The Essential Checklist For Senior Managers
There comes a day in the
life of many top executives, both in the public
and private sectors, when aspects of professional
conduct within their organisations are exposed
and interpreted by the media and public in an
irrationally negative light.
Entirely normal, routine
and reasonable organisational behaviour seems to
periodically attract accusations such as: fraud,
greed, contempt for financial regulations, a
cavalier disregard for the interests of one or
other sector of society or even a total
avoidance of laws in general.
Most irritating and
perplexing for the poor managers subjected to
such scurrilous and unjust allegations is that
claims are not simply made by the ill-informed,
little people. Ordinary losers cannot, after all,
be expected to understand normal organisational
affairs at a senior level. In addition to these
plebs, simplistic, misinformed and unreasonable
criticisms are frequently levelled by regulatory
bodies, public enquiries, the courts, and
It is of absolutely no use
to respond to such institutions by pointing out
that they are being stupid and pedantic and do
not understand your organisation or the real
world true though this may be, it would
simply provoke further antagonism.
The following checklist has
therefore been devised by those with prior
experience to assist senior executives when they
find themselves in such an unfortunate and
The notes below recommended
key actions and public statements for each stage
of the witch hunt that an unfortunate,
misunderstood top manager might have to endure.
issue first exposed in a manner that cannot be
you are taking the allegations very seriously
*Immediately and strenuously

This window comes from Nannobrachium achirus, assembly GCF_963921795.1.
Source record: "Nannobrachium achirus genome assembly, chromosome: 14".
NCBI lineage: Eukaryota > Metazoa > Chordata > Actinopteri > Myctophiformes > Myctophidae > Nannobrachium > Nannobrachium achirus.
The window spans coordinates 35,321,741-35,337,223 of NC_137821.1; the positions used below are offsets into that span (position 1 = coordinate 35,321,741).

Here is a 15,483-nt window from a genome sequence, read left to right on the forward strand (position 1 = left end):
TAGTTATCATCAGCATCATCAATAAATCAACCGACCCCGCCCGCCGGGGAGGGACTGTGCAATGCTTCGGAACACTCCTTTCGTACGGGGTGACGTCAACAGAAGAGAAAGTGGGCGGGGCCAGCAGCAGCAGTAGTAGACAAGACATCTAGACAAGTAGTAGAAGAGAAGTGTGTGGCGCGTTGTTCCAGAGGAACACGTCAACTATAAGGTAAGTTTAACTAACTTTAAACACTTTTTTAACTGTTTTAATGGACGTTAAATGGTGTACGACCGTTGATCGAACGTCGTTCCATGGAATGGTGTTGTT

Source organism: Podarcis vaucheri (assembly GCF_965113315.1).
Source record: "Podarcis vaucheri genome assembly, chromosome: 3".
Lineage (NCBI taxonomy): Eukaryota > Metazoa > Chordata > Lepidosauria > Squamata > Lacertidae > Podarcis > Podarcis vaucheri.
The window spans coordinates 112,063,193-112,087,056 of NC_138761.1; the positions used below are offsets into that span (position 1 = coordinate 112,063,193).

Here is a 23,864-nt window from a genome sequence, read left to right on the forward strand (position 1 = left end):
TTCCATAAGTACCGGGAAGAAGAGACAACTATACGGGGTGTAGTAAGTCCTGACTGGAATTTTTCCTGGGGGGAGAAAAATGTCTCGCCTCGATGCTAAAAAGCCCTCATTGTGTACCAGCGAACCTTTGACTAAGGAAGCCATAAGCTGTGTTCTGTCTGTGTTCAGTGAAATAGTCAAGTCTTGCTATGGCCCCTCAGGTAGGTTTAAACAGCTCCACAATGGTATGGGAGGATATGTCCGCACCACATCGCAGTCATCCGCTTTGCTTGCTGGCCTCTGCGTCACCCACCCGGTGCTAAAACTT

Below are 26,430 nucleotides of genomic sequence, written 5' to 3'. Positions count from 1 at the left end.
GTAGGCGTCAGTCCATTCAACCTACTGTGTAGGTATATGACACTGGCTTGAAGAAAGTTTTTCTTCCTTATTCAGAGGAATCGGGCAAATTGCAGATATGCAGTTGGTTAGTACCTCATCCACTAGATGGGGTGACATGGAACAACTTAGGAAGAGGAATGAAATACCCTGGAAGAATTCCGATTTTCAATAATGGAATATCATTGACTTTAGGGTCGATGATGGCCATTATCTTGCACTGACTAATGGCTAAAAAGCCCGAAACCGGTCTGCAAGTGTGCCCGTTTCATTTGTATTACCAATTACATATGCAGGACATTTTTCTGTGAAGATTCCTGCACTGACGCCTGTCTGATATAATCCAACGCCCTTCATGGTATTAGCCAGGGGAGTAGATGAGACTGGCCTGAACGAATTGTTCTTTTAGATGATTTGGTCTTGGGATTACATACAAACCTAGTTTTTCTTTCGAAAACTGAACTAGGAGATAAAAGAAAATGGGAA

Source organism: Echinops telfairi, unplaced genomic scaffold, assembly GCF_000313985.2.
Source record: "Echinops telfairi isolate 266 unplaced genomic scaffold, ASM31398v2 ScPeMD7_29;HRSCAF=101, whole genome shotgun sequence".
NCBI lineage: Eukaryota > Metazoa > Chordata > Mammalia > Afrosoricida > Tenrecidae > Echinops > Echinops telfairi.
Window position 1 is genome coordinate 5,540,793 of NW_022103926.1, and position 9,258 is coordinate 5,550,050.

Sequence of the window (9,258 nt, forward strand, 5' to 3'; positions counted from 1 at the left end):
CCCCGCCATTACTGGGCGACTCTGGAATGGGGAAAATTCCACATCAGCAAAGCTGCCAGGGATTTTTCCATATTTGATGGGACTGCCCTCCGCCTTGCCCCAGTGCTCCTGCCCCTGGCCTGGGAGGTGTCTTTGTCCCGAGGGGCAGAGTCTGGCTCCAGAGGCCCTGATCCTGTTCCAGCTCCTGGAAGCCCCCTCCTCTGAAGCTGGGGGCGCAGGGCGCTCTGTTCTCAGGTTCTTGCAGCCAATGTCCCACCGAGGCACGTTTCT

deny any personal wrongdoing.
*Promise a full internal enquiry.
*If anyone has been obviously
physically harmed or killed, say that safety is
your number one priority.
*Stress that the customer (or
service user or whoever) always comes first.
*Argue that an independent
enquiry is totally unnecessary and that you are
in the best position to identify the factors that
may have led to misunderstandings about the
*Make plans to transfer as much
money as possible to your untraceable, offshore
*Check expiry date of passport.
evidence of the alleged issue has emerged to make
a blanket denial no longer credible:
you are appalled by what has happened and that
you are determined that there should be a full
and transparent process to uncover where mistakes
have been made.
*Welcome any police
investigation, and say that you will cooperate
fully with it.
*Welcome any independent enquiry,
and express certainty that your honesty and
integrity will be vindicated.
*Practise looking sincere in a
mirror before attending any parliamentary
*Behave in relation to all
questioning as if your organisation is a car that
has mysteriously developed a fault. You just
happened to have been driving it at the time, but
you are as amazed and bewildered as any layperson
about what caused the problem.
*Never try to blame anyone else,
however junior, or they will point the finger
back at you. Remember that a lot of your staff
knew exactly what was going on. Continue to adopt,
therefore, the attitude that any alleged
irregularity simply arose in a mysterious,
unexpected way and, as such, blame could never be
*Transfer as much money as
possible to your untraceable, offshore accounts.
*Check extradition arrangements
with the countries to which you might leave in a
the final official judgement on your organisations
behaviour was a deeply humbling experience (the
Murdoch gambit - as it has come to be known).
*Admit that mistakes had been
*State that lessons will be
*Double check that your personal
assets are quite separate from any corporate
funds that may be required to pay fines or
*Keep your head down for a few
months until everyone has forgotten about the
matter or until another innocent colleague
in a different organisation has become the victim
of a similar hysterical feeding frenzy by the
media, the public and official bodies.
4 After the
dust has settled:
*Simply carry on exactly as
before until faced with any new set of scurrilous
and unjust accusations after all, why
should you change your behaviour? You did nothing
at all wrong.